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Last Updated: Friday, 26 August 2005, 09:06 GMT 10:06 UK
Maturing net growing more slowly
Internet users
The internet is a becoming a mature technology
After years of huge increases, the rate at which net traffic is growing is slowing down, say analysts.

During 2004 the amount of net traffic travelling on backbone cables between nations grew by 104%, reported the consultancy Telegeography.

By contrast in 2005 the growth slumped to a less stellar 49%.

Telegeography said the change could be the result of a global slowdown in the numbers of people signing up for high-speed net services.

Big numbers

Just how fast net traffic has grown over the last few years can be seen via statistics from the London Internet Exchange (Linx), where more than 150 net service firms swap data between each other.

In a little over a year the amount of traffic flowing across Linx has risen from approximately 30 gigabits per second to more than 67 Gbit/s. In 2000 it was barely hitting 5 Gbit/s, the equivalent of a DVD film every 10 seconds.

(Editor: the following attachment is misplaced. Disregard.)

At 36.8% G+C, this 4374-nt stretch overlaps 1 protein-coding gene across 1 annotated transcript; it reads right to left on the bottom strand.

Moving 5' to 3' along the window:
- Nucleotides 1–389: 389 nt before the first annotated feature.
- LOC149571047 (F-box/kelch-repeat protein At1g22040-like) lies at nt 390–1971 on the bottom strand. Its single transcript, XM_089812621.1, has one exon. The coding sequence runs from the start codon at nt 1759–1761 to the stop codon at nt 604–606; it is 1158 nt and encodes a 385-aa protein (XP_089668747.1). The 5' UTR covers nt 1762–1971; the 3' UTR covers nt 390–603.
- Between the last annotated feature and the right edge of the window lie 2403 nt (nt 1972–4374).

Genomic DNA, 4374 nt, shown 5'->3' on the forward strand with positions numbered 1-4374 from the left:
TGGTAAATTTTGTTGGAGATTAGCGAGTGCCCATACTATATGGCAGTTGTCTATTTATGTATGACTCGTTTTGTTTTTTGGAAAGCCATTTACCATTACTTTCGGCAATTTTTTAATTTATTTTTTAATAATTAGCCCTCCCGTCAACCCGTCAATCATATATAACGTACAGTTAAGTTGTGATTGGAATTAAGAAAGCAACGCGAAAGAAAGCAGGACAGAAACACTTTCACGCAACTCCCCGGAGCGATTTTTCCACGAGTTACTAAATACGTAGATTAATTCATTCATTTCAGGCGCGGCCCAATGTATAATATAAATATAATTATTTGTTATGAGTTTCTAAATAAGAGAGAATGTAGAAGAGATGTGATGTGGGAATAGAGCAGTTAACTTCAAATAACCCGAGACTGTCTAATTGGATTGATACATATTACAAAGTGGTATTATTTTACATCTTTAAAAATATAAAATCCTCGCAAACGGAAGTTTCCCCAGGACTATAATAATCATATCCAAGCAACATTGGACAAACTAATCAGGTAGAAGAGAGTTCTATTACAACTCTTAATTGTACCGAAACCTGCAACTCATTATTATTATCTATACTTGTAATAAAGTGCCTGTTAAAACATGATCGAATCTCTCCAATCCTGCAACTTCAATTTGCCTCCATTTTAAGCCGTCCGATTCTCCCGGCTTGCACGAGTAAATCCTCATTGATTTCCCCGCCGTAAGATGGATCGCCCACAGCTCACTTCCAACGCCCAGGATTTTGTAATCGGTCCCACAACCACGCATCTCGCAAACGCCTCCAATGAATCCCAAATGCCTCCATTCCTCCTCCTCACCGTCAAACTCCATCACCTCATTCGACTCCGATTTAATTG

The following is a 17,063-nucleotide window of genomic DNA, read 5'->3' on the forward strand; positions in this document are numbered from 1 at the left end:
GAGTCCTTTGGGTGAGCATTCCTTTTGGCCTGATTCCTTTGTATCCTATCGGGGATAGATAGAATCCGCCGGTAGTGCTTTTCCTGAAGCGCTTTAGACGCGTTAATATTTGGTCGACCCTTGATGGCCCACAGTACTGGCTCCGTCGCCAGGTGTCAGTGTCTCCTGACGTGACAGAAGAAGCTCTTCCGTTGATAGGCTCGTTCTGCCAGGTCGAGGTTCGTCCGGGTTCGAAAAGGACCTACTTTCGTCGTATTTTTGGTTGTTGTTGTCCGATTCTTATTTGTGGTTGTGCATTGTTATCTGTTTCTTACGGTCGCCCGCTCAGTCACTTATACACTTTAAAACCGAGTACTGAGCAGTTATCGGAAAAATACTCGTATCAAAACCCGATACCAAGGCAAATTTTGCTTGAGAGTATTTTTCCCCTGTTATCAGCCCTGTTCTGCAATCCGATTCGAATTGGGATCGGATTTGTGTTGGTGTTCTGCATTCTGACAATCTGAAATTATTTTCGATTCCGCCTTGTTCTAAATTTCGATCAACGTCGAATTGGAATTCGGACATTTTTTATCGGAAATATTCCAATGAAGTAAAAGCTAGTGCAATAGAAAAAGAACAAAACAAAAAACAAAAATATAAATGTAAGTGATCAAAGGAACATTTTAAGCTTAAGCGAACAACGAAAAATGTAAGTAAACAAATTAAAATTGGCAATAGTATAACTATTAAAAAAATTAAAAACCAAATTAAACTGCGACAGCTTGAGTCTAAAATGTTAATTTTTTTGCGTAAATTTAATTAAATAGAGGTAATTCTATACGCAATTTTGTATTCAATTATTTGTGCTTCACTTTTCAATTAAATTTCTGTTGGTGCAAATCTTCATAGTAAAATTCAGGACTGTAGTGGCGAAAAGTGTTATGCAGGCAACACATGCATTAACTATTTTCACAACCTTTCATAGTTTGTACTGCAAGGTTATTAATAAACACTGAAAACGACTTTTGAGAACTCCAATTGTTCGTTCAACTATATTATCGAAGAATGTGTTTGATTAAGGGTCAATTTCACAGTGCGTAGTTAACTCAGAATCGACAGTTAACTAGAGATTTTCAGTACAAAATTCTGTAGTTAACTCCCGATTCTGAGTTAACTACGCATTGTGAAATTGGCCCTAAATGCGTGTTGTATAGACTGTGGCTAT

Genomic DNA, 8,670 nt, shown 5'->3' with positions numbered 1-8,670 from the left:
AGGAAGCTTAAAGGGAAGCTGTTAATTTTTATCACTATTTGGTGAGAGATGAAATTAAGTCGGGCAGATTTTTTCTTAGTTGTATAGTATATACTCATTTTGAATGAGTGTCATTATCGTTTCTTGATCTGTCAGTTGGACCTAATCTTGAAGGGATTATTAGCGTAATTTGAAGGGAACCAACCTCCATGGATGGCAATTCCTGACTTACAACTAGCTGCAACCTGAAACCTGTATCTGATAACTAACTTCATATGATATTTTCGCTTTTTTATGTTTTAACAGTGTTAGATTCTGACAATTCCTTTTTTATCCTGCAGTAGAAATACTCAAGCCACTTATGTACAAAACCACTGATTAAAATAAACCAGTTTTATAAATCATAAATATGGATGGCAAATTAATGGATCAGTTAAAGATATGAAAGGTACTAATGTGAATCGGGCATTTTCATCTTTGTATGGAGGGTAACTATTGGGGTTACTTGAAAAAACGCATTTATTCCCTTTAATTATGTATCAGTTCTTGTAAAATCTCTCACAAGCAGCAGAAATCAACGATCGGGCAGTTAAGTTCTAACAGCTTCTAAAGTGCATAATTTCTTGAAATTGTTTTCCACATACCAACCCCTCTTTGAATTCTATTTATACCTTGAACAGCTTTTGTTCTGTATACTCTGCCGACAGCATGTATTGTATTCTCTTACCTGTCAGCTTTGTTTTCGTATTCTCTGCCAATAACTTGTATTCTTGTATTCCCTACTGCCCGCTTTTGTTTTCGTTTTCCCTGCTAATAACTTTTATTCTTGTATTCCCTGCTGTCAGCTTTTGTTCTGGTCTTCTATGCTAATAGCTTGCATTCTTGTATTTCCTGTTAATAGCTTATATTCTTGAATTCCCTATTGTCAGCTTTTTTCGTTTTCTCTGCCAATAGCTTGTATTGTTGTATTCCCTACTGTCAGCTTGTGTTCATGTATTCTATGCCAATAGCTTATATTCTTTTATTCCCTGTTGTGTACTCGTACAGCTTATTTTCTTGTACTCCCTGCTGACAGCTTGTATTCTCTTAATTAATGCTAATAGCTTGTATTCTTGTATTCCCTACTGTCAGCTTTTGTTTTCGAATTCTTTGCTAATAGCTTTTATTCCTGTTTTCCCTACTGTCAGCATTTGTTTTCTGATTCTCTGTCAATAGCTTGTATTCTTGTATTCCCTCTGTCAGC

Alan Mauldin, senior research analyst, said that in any other field annual growth of 49% would be incredible. It was only the fact that the net had grown so fast, so quickly for so long that now made such a figure less impressive.

"But it's still fairly robust growth," he told the BBC News website.

Growth rates in some territories was staying high, said Mr Mauldin, at 76% in Asia and 70% in Latin American but even these were down on 2004.

Currently the amount of traffic flowing between nations is approximately one terabit per second. If growth rates hold up this is likely to hit three terabits per second by 2008.

Much of the growth over the last few years has come about because of the rise in the popularity of file-sharing that encourages people to swap and share large media files, said Mr Mauldin.

In general, he said, the net was maturing in the sense that the numbers of those going online was slowing and those already online were using it as much as they were likely to.

Another sign, he said, was a stabilisation in the prices for net backbone access which fell sharply before 2005.

Mr Mauldin was keen to point out that the measurements it was taking were not a snapshot of all net traffic. This was because Telegeography does not count the amount of data flowing over cables within national boundaries which, he said, was likely to be at least as large cross-border traffic.

However, he said, international net traffic was a good indicator of the general direction and strength of net growth.

Telegeography can produce figures for 2005 because its annual count runs from April to April.

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